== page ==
Taking Boyce and Broadus at face value also raises issues about the pre-war southern religious experience. Throughout the extensive correspondence between J. P. Boyce and John A. Broadus, one finds few remarks that reflect inconsolable loss of the “South that was.” Their sensitivity to location, fundraising, and maintaining good inter-regional relations suggest that these men may have lived among those who looked backward, but they chose to plant their feet in another world. Their world recognized other possibilities. How could it have been otherwise? They were neither bent on preserving something they were already trying to change nor using the Old World to build their seminary.
John A. Broadus, “The Confederate Dead: Address at Cave Hill Cemetery, Louisville, Kentucky, May 22, 1886,” in Sermons and Addresses, Second Edition (Baltimore: H. W. Wharton and Company, 1887) 368-372. The quotations are found on p. 368. Toward the end of the Address, Broadus references a poem by Alfred, Lord Tennyson. Although unnamed in the text, Broadus appears to be referring to “In Memoriam A. H. H.” but for some unexplained reason, he ends the Address with an uncited quotation from Henry Wadsworth Longfellow’s “Footsteps of Angels.” ↩
Hershel H. Hobbs, My Faith and Message: An Autobiography (Nashville: Broadman & Holman Publishers, 1993) 65-66. ↩
Hugh Wamble, “Boyce, James Petigru,” Encyclopedia of Southern Baptists. See also Thomas J. Nettles, James Petigru Boyce: A Southern Baptist Statesman (Phillipsburg, NJ: P & R Publishing, 2009). Before entering theological education as a vocation, Boyce edited a paper called The Southern Baptist. He also served as pastor of First Baptist Church, Columbia, SC, from 1851 until 1855. ↩
Wamble, “Boyce.” ↩
The history of Southern Baptist Theological Seminary is well-documented. See Gregory A. Wills, Southern Baptist Theological Seminary, 1859-2009 (New York: Oxford University Press, 2009). ↩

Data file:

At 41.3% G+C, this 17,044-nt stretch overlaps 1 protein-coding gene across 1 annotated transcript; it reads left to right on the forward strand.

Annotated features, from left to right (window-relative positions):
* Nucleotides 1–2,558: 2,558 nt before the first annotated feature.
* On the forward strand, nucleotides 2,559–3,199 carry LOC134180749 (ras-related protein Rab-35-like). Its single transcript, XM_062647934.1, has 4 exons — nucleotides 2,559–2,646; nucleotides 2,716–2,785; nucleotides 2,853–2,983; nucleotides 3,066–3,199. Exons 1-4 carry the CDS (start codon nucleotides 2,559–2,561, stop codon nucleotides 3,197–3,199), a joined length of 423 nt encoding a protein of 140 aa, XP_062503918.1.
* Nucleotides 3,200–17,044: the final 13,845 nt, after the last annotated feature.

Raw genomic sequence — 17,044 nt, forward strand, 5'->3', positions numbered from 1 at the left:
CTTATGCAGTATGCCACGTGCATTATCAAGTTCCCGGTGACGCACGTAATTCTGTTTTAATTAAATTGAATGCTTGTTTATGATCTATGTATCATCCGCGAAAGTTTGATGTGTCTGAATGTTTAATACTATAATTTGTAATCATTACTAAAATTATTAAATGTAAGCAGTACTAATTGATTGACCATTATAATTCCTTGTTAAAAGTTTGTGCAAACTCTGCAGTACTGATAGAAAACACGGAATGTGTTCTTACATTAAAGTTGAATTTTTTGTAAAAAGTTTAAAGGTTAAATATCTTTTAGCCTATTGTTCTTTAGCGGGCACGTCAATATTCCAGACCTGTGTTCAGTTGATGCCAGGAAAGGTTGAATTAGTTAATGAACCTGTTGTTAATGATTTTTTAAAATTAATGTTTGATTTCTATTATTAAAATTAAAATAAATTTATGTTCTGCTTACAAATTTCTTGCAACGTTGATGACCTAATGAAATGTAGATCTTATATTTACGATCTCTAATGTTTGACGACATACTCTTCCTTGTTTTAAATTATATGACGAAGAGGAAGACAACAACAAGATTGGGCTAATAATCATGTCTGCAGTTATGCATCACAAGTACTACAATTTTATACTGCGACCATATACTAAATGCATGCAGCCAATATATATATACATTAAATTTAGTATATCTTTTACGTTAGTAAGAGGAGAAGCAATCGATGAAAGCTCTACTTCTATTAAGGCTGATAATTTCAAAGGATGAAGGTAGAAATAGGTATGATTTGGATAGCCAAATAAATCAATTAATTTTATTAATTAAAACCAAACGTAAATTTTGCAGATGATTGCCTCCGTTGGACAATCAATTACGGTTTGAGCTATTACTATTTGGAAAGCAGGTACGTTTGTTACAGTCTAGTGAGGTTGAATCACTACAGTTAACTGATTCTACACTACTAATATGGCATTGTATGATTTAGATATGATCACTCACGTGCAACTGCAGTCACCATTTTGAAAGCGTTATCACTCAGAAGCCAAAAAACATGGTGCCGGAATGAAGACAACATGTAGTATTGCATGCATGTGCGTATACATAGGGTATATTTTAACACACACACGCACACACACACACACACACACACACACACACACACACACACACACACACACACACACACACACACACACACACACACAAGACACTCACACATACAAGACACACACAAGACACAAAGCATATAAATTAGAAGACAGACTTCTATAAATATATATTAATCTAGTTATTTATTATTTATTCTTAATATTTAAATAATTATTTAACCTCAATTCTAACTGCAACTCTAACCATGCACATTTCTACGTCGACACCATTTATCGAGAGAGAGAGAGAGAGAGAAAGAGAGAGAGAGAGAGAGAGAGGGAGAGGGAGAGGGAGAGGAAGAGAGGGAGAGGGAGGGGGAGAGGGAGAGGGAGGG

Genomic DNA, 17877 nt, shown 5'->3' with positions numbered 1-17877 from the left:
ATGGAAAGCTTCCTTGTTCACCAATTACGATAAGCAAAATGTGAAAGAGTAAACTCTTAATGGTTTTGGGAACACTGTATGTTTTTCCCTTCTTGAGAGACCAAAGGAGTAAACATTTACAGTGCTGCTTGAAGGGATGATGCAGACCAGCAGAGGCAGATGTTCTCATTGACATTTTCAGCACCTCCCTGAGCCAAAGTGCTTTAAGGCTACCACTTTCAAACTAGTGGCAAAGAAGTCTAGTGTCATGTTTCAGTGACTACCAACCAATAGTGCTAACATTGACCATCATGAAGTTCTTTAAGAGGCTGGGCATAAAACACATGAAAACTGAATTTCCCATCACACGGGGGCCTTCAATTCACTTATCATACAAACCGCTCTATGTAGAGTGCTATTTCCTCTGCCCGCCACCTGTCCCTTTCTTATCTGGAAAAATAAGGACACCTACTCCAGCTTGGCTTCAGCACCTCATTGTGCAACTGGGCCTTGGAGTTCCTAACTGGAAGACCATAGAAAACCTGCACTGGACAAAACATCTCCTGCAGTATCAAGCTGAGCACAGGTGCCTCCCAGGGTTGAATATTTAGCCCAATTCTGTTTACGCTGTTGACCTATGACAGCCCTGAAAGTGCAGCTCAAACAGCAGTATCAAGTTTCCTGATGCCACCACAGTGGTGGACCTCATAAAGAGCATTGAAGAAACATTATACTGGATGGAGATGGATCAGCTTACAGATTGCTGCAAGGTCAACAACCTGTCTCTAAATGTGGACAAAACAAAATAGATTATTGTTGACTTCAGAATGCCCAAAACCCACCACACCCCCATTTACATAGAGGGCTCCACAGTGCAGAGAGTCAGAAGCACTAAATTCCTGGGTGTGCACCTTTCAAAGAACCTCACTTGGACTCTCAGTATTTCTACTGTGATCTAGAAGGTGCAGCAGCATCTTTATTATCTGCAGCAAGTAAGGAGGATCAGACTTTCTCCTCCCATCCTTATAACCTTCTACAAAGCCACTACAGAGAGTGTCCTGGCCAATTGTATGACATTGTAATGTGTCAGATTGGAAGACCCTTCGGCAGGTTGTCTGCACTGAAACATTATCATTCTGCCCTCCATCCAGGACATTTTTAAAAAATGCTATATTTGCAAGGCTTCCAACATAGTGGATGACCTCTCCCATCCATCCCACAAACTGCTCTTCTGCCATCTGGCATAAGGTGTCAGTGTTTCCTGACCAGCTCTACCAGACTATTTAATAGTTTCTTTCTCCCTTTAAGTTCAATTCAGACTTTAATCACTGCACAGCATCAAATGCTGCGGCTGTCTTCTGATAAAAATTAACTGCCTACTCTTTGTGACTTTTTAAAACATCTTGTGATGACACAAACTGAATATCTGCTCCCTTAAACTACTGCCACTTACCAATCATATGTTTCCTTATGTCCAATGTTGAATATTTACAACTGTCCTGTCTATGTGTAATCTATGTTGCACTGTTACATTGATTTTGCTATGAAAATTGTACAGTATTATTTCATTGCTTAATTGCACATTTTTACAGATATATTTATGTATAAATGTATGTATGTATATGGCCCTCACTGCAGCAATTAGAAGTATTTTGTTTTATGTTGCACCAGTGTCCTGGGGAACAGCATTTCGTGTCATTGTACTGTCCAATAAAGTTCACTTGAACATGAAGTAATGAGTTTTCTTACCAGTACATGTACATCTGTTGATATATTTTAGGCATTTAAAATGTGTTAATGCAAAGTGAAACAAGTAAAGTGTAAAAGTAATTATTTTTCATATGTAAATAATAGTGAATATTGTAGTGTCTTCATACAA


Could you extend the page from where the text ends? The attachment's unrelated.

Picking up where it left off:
V. L. Stanfield, “Broadus, John Albert,” Encyclopedia of Southern Baptists. ↩
John Broadus as quoted in Wills, History of Southern Baptist Theological Seminary, 64. Of all the things said about Southern by friend or enemy, Broadus’s words may be the most significant, if not the most quoted. ↩
Wills, History of Southern Baptist Theological Seminary, 53-188. Boyce died in 1888, Broadus in 1895. ↩
John A. Broadus, Memoir of James Petigru Boyce (New York: A. C. Armstrong, 1893), 220. ↩
James Petigru Boyce, 1827-1888, [Letter] 1872 December 10, Louisville, Ky. to “Bro. [John A.] Broadus” / James P. Boyce. 1872. SBTS Special Collections Manuscripts - Archives (SBTS Special Collections). 922.6173 .B79c ↩
Boyce to Broadus, 1876 April 10, SBTS Special Collections. ↩
Broadus to Boyce, 1876 April 15, SBTS Special Collections. ↩
Boyce to Broadus, 1871 July 25, SBTS Special Collections. For the best biographical treatment of Graves see James Patterson’s James Robinson Graves: Staking the Boundaries of Baptist Identity (Nashville: B & H Academic, 2012). Graves especially disliked John Broadus. ↩
Boyce to Broadus, 1872 November 18, SBTS Special Collections. ↩
Boyce to Broadus, 1875 August 23, SBTS Special Collections. ↩
Cf. Boyce to Broadus, 1874 November 30 and Broadus to Boyce, 1874 December 3, SBTS Special Collections. For a brief description of the Union see The Brooklyn Daily Eagle, December 11, 1874, “The Baptists,” p. 2, cols. 5-6. ↩
The Brooklyn Daily Eagle, December 11, 1874, “The Baptists,” p. 2, cols. 5-6. Emphasis mine. ↩
Wayne Flynt, “Southern Baptists and Reform: 1890-1920,” Baptist History and Heritage, 7 (October 1972) 212-213. ↩